A group of students celebrate their graduations by throwing their blue hats into the air. Photo: Paul Jones

Remarkable students shine in Autumn graduations

Remarkable students shine in Autumn graduations

Professor Judy Raper and Professor Paul Else to be honoured during three days of ceremonies

It will be a week of celebrations at the University of Wollongong (UOW) when thousands of students descend on campus for the Autumn graduation ceremonies.

From Tuesday (11 April) to Thursday (13 April), more than 2200 students from all four UOW faculties – Science, Medicine and Health; Arts, Social Sciences and Humanities; Business and Law; and Engineering and Information Sciences – will don their caps and gowns to mark the end of their studies.

The ceremonies will be held in the UOW Sports Hub to accommodate the larger than normal numbers. Students who were conferred in 2022 and in 2023 have been invited to participate.

The graduation ceremonies will bring together ancient Indigenous practices and European graduation traditions, in acknowledgement that UOW’s campuses are located across several Aboriginal nations.

During the graduation ceremonies, the University will bestow an Honorary Doctorate and an Emeritus Professorship.

During Wednesday’s afternoon ceremony, Professor Judy Raper AM will receive a Doctor of Science (honoris causa).  Professor Raper, who was previously Deputy Vice-Chancellor (Research and Innovation) at UOW before launching The Engineering and Design Institute London (TEDI-London), will be recognised for her immense contributions to engineering, science and education, her commitment to women in science, and her passion for collaboration and innovation.

Professor Paul Else, from UOW’s School of Medical, Indigenous and Health Sciences, will be named an Emeritus Professor during Thursday’s afternoon ceremony. A renowned biomedical scientist and researcher, Professor Else spent close to 30 years at UOW, where his work centred on metabolism and the role of cell membranes.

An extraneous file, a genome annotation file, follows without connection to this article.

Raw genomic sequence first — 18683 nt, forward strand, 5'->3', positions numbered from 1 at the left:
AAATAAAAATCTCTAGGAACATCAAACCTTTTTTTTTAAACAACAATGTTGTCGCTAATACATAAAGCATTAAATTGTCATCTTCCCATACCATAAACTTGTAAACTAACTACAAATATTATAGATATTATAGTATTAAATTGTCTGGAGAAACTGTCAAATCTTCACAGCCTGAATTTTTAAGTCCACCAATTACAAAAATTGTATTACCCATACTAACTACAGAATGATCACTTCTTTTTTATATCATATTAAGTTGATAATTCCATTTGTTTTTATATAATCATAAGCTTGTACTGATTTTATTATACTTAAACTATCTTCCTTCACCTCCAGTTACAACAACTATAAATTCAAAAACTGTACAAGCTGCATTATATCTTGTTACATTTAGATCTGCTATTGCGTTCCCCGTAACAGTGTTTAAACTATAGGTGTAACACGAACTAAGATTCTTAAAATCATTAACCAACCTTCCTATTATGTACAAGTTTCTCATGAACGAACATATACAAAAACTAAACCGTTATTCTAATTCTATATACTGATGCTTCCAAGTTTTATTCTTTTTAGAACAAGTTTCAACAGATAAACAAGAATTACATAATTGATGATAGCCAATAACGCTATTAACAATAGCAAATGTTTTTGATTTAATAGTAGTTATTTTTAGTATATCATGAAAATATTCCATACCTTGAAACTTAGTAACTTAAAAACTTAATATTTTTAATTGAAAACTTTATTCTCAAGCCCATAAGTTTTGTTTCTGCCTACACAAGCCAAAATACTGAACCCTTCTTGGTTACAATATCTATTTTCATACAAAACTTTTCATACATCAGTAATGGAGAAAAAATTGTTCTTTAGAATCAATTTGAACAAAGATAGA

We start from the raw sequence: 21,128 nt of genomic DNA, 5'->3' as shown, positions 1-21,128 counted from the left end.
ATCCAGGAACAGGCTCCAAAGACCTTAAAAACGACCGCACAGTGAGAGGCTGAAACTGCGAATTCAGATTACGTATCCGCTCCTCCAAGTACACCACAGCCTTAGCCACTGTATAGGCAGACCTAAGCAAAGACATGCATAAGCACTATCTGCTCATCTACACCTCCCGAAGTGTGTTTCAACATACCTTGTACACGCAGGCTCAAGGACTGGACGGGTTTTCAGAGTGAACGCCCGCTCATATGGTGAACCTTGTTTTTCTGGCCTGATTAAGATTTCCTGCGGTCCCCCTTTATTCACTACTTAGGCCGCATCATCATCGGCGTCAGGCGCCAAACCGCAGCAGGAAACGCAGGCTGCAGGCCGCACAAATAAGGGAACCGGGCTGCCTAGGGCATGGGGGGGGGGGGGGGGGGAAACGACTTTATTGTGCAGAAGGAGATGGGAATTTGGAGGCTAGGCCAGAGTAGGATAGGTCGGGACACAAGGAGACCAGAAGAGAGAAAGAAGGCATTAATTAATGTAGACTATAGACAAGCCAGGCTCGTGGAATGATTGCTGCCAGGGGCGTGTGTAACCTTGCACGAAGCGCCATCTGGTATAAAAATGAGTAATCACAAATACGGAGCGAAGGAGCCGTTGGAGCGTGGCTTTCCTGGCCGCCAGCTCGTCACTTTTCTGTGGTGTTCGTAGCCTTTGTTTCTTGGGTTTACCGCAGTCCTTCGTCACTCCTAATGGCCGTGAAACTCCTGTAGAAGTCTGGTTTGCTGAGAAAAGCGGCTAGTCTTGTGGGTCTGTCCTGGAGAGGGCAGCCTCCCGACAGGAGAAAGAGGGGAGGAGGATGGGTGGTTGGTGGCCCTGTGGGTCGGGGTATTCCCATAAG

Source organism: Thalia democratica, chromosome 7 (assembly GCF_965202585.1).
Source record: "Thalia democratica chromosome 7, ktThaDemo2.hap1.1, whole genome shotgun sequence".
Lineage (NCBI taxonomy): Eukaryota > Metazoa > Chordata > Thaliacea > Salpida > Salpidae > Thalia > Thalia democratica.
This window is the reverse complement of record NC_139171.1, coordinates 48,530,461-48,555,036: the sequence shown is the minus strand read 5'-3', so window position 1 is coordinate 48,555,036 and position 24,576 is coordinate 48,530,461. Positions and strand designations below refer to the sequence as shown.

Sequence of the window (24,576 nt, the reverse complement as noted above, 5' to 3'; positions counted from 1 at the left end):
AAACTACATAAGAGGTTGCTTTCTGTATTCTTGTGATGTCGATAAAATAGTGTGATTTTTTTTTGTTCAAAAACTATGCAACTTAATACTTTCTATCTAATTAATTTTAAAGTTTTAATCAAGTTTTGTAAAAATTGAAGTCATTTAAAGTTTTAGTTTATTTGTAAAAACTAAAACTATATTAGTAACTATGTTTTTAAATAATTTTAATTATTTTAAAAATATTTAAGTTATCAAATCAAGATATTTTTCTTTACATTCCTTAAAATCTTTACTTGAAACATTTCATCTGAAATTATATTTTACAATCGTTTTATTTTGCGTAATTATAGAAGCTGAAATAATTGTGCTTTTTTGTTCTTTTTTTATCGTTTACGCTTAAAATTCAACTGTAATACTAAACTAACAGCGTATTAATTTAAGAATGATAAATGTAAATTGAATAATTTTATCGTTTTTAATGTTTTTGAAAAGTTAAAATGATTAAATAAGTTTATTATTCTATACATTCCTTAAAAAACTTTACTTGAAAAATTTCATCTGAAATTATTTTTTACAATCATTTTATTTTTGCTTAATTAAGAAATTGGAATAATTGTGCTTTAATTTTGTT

The University’s remarkable students will be in the spotlight during the week of celebrations.

Lord Thabet is the third member of her family to graduate from UOW with a degree in engineering, following her two brothers Fadi and Majd.

In 2014, the Thabet family fled Mosul in Iraq as ISIS stormed the city before moving to Australia two years later. A high-achieving student who has forged a name as a next-generation leader in the world of engineering and telecommunications, Lord has worked hard to undertake her studies after starting her life over in high school.

Rhys Smith, who is graduating from the Faculty of Arts, Social Sciences and Humanities with a degree in arts, has achieved a University Medal for his outstanding academic achievements during his time at UOW. But the accolades were not without a tremendous amount of hard work.

It was the third degree that Rhys had started, after a years-long struggle with anxiety and depression. Graduating “means everything to me,” Rhys said. “I am so grateful to be here.”

UOW Vice-Chancellor Professor and President Patricia M. Davidson said graduation was a wonderful time to reflect on how hard UOW’s students have worked and how far they have come.

“We want to welcome the family and friends of all our graduating students for what is such a proud and inspiring moment. I love graduation and being able to celebrate the achievements of our hardworking, tenacious students. Graduation is one of the happiest and most exciting occasions for the university,” Professor Davidson said.

“Seeing our graduates off into the world, celebrating their success, their hard work, and their accomplishments, is a moment of immense pride for the entire university community.”